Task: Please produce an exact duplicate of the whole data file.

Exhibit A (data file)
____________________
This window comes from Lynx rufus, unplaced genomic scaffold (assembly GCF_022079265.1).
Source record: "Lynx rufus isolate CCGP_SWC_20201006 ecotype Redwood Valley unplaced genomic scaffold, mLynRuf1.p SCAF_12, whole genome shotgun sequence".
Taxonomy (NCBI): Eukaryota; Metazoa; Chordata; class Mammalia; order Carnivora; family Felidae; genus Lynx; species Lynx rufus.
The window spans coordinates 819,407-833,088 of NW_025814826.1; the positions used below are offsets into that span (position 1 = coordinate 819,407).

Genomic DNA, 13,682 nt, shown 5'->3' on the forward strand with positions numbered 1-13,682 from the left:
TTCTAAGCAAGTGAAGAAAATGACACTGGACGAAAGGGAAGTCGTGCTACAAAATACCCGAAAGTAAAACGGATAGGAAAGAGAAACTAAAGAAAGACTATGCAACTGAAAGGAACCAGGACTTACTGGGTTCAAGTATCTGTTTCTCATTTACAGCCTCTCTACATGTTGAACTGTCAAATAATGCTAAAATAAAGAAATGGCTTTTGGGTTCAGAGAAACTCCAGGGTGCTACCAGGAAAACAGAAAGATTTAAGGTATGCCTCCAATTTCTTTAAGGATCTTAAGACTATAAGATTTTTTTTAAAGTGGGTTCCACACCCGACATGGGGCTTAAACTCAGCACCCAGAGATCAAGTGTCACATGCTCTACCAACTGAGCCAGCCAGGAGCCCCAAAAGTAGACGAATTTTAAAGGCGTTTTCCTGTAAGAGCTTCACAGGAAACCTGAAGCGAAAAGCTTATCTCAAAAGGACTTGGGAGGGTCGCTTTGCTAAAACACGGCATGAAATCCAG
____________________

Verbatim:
This window comes from Lynx rufus, unplaced genomic scaffold (assembly GCF_022079265.1).
Source record: "Lynx rufus isolate CCGP_SWC_20201006 ecotype Redwood Valley unplaced genomic scaffold, mLynRuf1.p SCAF_12, whole genome shotgun sequence".
Taxonomy (NCBI): Eukaryota; Metazoa; Chordata; class Mammalia; order Carnivora; family Felidae; genus Lynx; species Lynx rufus.
The window spans coordinates 819,407-833,088 of NW_025814826.1; the positions used below are offsets into that span (position 1 = coordinate 819,407).

Genomic DNA, 13,682 nt, shown 5'->3' on the forward strand with positions numbered 1-13,682 from the left:
TTCTAAGCAAGTGAAGAAAATGACACTGGACGAAAGGGAAGTCGTGCTACAAAATACCCGAAAGTAAAACGGATAGGAAAGAGAAACTAAAGAAAGACTATGCAACTGAAAGGAACCAGGACTTACTGGGTTCAAGTATCTGTTTCTCATTTACAGCCTCTCTACATGTTGAACTGTCAAATAATGCTAAAATAAAGAAATGGCTTTTGGGTTCAGAGAAACTCCAGGGTGCTACCAGGAAAACAGAAAGATTTAAGGTATGCCTCCAATTTCTTTAAGGATCTTAAGACTATAAGATTTTTTTTAAAGTGGGTTCCACACCCGACATGGGGCTTAAACTCAGCACCCAGAGATCAAGTGTCACATGCTCTACCAACTGAGCCAGCCAGGAGCCCCAAAAGTAGACGAATTTTAAAGGCGTTTTCCTGTAAGAGCTTCACAGGAAACCTGAAGCGAAAAGCTTATCTCAAAAGGACTTGGGAGGGTCGCTTTGCTAAAACACGGCATGAAATCCAG